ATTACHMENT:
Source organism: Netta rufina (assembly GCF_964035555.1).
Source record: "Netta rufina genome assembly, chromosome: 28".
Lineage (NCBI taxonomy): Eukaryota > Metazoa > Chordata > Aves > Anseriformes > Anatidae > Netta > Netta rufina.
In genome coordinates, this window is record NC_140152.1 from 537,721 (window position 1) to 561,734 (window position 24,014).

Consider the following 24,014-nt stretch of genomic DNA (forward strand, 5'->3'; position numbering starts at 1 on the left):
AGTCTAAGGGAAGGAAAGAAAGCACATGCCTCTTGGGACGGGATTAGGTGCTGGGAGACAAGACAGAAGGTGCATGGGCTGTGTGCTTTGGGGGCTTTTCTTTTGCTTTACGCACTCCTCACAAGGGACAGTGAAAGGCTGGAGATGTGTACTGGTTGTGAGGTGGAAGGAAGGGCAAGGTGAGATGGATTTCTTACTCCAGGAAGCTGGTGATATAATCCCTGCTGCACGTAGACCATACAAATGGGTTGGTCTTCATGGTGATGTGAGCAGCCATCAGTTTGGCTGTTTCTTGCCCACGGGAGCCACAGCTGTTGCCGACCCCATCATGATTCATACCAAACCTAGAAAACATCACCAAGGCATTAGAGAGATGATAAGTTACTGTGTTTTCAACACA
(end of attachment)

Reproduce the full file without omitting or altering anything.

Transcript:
Source organism: Netta rufina (assembly GCF_964035555.1).
Source record: "Netta rufina genome assembly, chromosome: 28".
Lineage (NCBI taxonomy): Eukaryota > Metazoa > Chordata > Aves > Anseriformes > Anatidae > Netta > Netta rufina.
In genome coordinates, this window is record NC_140152.1 from 537,721 (window position 1) to 561,734 (window position 24,014).

Consider the following 24,014-nt stretch of genomic DNA (forward strand, 5'->3'; position numbering starts at 1 on the left):
AGTCTAAGGGAAGGAAAGAAAGCACATGCCTCTTGGGACGGGATTAGGTGCTGGGAGACAAGACAGAAGGTGCATGGGCTGTGTGCTTTGGGGGCTTTTCTTTTGCTTTACGCACTCCTCACAAGGGACAGTGAAAGGCTGGAGATGTGTACTGGTTGTGAGGTGGAAGGAAGGGCAAGGTGAGATGGATTTCTTACTCCAGGAAGCTGGTGATATAATCCCTGCTGCACGTAGACCATACAAATGGGTTGGTCTTCATGGTGATGTGAGCAGCCATCAGTTTGGCTGTTTCTTGCCCACGGGAGCCACAGCTGTTGCCGACCCCATCATGATTCATACCAAACCTAGAAAACATCACCAAGGCATTAGAGAGATGATAAGTTACTGTGTTTTCAACACA